Canon employs more than 2,000 people, just double of Nikon India’s workforce. Going forward, both aspire to generate a 10 per cent growth in sales. For Canon India, it means taking its revenues from Rs 2,500 crore to Rs 2,750 crore. For Nikon India, its target is to reach Rs 1,100 crore in FY18.
What is driving the growth of D-SLR cameras for both Canon and Nikon India? According to Kobayashi, while India’s ranking for Canon may be very small when compared to global business numbers (India accounts for 1.5 per cent of global revenue), in terms of number of units sold, India is among the top five countries behind the US, Germany, China and Japan. Same is true for Nikon India. “We have been in India for 10 years now. When we started, India was ranked somewhere between 20 and 30. In 2015-16, India for us was ranked at number seven. This year, India will be among top five countries, only behind Japan, US, China and Germany,” says Ninomiya.
But where does India stand compared to China or Japan? The China business is almost 5-7 times the size in India in terms of unit sales (4-6 million per year virtually), while Japan may be three times India’s size, estimates Ninomiya of Nikon.
What is driving the growth D-SLRs in India? “Consumers who are not satisfied with the picture quality of smartphone cameras shift to D-SLR,” says Ninomiya. But Kobayashi of Canon terms this as a “typical text-book answer”. “There are two answers to this question. One is the text-book answer: D-SLR gives higher resolution than mobile camera. But there is a second explanation too. In reality, having a D-SLR and shooting pictures is perceived as doing something smart, nice, and fashionable. It is a matter of pride for a photographer to take pictures from a professional/semi-professional D-SLR. The action of taking picture using a D-SLR is driving the growth,” says Kobayashi. On a more serious note, he says that for any true lover of photography, there are three key elements that determine a great picture. “Lens quality, CMOS image sensors and image processor. If these three elements are world class, true photography lovers will not pay much heed to megapixels. At Canon, we control the manufacturing of all three elements. And that is what distinguishes one camera from another,” says Kobayashi, adding that he expects the digital camera segment to grow at 10-15 per cent per year. He even backs up his estimates with a solid reasoning. “If 20 per cent of those having high-end camera phones are not happy with their images, we have a healthy business at hand,” says Kobayashi. But between the two Japanese brands, the tussle over size and quality continues to divide loyalties among its consumers.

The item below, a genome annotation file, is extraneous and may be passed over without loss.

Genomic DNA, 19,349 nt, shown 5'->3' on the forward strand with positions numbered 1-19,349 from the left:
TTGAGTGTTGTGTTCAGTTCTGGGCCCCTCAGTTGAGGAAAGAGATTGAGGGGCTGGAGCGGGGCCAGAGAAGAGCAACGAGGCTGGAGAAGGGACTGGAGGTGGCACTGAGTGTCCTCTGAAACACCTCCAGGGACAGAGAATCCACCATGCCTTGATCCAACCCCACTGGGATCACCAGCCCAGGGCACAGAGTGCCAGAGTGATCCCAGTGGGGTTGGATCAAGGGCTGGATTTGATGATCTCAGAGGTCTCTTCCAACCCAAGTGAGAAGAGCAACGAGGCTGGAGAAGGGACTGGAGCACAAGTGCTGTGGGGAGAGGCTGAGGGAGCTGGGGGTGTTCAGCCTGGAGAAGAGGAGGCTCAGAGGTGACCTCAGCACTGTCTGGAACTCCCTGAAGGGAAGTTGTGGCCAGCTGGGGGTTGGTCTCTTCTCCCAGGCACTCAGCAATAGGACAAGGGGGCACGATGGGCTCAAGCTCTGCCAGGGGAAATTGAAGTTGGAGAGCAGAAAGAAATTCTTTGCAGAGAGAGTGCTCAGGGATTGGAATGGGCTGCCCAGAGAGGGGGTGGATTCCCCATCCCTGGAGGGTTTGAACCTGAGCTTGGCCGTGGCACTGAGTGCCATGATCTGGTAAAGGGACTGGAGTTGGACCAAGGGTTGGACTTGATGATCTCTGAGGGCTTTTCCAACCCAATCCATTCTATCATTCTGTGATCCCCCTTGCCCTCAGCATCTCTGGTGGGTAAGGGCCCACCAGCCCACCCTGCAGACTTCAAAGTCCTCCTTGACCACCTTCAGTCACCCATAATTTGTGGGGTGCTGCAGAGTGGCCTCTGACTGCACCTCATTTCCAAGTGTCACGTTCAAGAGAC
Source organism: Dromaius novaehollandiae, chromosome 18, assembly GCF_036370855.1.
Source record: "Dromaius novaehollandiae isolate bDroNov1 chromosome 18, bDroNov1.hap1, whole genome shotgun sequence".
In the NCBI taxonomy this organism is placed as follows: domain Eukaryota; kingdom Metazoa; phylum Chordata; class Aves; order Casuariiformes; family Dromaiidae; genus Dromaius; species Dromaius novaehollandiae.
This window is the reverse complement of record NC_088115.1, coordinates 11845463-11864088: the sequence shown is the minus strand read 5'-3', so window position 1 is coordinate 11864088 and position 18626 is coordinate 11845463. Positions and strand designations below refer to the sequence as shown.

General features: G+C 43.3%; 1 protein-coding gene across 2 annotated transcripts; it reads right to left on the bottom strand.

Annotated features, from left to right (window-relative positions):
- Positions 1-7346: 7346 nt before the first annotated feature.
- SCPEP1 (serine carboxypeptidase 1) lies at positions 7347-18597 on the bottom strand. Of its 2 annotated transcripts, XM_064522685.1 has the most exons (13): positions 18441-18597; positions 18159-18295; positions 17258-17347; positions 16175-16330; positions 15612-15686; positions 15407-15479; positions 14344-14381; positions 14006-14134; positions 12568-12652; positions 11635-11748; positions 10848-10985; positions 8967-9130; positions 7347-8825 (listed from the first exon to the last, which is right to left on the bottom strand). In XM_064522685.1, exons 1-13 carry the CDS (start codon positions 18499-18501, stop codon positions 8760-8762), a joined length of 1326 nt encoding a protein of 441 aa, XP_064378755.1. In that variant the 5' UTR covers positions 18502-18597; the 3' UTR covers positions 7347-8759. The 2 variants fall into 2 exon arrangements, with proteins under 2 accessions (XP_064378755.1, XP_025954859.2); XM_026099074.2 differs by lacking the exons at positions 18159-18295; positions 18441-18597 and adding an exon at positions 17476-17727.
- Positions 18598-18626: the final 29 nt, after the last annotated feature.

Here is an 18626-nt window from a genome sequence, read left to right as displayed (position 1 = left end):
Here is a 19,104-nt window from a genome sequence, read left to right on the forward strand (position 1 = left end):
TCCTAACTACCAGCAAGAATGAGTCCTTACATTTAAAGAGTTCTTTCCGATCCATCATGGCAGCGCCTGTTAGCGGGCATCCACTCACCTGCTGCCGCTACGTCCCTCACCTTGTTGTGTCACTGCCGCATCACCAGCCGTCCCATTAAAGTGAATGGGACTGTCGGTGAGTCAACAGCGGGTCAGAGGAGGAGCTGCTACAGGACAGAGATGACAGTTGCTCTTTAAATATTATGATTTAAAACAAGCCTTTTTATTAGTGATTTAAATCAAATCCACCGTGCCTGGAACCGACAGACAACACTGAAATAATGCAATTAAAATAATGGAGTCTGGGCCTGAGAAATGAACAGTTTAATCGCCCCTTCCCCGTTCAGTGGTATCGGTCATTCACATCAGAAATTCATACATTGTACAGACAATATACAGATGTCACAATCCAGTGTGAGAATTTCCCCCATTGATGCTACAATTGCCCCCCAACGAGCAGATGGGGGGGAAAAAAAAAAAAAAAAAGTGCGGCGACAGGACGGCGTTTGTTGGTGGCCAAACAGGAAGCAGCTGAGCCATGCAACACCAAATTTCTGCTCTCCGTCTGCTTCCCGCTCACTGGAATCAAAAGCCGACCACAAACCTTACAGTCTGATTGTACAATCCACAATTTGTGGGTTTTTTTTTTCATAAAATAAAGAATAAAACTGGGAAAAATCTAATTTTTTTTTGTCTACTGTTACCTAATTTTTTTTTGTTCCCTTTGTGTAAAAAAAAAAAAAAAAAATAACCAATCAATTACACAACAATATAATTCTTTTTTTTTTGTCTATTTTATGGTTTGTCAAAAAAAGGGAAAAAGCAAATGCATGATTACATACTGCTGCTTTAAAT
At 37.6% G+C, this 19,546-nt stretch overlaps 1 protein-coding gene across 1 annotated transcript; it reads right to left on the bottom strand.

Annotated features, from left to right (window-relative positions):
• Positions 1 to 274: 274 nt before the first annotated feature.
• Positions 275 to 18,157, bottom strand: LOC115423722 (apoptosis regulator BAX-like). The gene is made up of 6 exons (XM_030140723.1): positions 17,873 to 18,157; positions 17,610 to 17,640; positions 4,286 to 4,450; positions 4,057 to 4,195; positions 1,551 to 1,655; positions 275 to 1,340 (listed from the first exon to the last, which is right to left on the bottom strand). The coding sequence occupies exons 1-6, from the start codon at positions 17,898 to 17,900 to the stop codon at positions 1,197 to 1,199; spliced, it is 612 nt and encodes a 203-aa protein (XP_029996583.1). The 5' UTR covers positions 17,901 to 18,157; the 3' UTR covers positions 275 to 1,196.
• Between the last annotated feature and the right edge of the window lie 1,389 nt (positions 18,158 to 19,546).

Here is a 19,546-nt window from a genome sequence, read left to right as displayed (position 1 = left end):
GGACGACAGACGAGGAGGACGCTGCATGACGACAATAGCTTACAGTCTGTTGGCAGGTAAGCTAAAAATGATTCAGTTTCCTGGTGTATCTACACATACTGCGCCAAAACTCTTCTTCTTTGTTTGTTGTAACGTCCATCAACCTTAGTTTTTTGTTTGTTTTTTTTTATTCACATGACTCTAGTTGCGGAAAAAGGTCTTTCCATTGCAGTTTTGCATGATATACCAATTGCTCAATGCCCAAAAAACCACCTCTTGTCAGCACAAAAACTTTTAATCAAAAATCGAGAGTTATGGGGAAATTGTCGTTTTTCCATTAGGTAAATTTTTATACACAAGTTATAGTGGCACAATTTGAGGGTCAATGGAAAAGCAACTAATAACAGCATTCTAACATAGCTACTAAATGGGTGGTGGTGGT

It’s no secret that Canon and Nikon have been at competition over who offers the highest megapixel camera in India. Currently, Canon India leads the race with its EOS 5DSR offering 50.6 megapixel, which was introduced in June 2015. It is presently priced at around Rs 2.4 lakh. At the time of the launch, Kobayashi had said: “With the introduction of the world’s highest resolution full frame camera, Canon has unveiled cutting-edge technology in the camera industry. With the launch of such evolutionary products, we foresee our numbers to grow and achieve a market share of 50 per cent in the D-SLR segment.”